Another such storage device comprises: a support member comprising marine fabric having two opposing sides on a vertical longitudinal axis which are disposed in an oblique relationship to each other; at least one pocket member comprising marine fabric which is attached to the support member for forming a pocket on the front side of the support member and for receiving an item to be stored on the boat; and a plurality of straps attached to the support member in a substantially perpendicular relationship to the longitudinal axis of the support member, each of the plurality of straps having a first end for attaching to a first vertical structure and a second end for attaching to a second vertical structure, the first and second vertical structures being disposed in an oblique relationship to each other.
Many aspects of the invention can be better understood with reference to the following drawings. The components in the drawings are not necessarily to scale, emphasis instead being placed upon clearly illustrating principles in accordance with exemplary embodiments of the present invention. Moreover, in the drawings, like reference numerals designate corresponding parts throughout the several views.
This disclosure relates to various embodiments of storage devices for boats. Several exemplary embodiments will be described with respect to
The various embodiments of storage devices offer a portable, convenient, and flexible solution for providing on-board storage for various types of items (e.g., personal items, supplies, life preservers, fishing tackle, etc.). One of ordinary skill in the art will appreciate that the storage devices may be appropriately configured and sized to accommodate the spatial and/or structural orientation of any installation target, as well as the target items to be stored.
Having described the general structure and operation of various storage devices for boats, several exemplary embodiments will be described with respect to
As briefly stated above, storage device 100 may comprise one or more pocket members 104. Pocket members 104 may be attached to the front side of support member 102 in a number of ways to form the corresponding pocket(s). For example, a pocket member 104 may be stitched to the front side of support member 102 with thread, such as marine thread. As illustrated in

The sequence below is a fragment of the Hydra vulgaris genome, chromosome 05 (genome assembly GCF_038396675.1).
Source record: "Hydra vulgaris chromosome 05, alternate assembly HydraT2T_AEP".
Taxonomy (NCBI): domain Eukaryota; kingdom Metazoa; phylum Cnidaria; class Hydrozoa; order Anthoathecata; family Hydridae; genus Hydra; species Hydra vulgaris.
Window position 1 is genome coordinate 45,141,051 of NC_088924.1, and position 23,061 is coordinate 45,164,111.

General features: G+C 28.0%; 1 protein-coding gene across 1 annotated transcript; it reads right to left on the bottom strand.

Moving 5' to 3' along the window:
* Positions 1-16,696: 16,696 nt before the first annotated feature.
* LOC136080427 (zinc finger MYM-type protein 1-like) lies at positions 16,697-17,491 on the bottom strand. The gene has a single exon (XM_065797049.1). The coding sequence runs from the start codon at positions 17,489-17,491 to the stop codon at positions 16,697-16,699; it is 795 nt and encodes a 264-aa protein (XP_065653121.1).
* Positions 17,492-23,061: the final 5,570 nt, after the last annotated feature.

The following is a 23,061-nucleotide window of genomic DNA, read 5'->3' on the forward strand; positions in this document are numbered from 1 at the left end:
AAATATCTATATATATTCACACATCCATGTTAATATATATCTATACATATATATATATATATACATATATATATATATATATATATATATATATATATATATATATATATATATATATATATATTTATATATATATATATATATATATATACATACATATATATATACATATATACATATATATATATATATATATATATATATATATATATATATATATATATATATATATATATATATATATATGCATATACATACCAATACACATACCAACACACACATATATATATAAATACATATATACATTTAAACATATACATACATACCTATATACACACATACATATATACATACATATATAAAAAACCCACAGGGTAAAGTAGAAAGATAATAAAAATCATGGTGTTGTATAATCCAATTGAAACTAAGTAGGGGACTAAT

In certain embodiments, a plurality of pocket member(s) 104 may be attached to support member 102. It should be appreciated that pocket members 104 may be positioned in any convenient way on support member 102. For instance, a plurality of horizontal pockets may be formed by attaching two pocket members 104 next to each other. Alternatively, pocket members 104 may be positioned in a vertical arrangement along the y-axis (
It should be further appreciated that a plurality of pockets may be formed by stitching a divider 110 in an existing pocket member 104. In this manner, a single pocket member 104 may be converted into two smaller pocket members 104 because divider 110 serves as the barrier between the two pockets.
As mentioned above, pocket member(s) 104 may be attached to support member 102 in a number of ways. For example, referring to
As further illustrated in
As best illustrated in
As illustrated in
It should be appreciated that straps 106 may be attached in a number of ways. As illustrated in the embodiment of
Support member 302 and/or pocket member(s) 402 comprise a piece of marine fabric. One of ordinary skill in the art will appreciate that any of a number of alternative materials, fabrics, etc. may be used. For example, in certain embodiments, support member 302 and/or pocket member(s) 402 may comprise any of the following, or other materials: acrylic material, woven vinyl-coated polyester fabric, acrylic fiber, etc.
As briefly stated above, storage device 300 may comprise one or more pocket members 402, which may be attached to the front side of support member 302. Pocket member(s) 402 may be attached to, and positioned on, support member 302 in much the same manner as described above with respect to storage device 100.
Furthermore, storage device 300 may further comprise a reinforcing material 312 (e.g., acrylic binding material, canvas material, epoxy, etc.) which is attached to the various edges of support member 302 and/or pocket member(s) 402. For example, in the embodiment illustrated in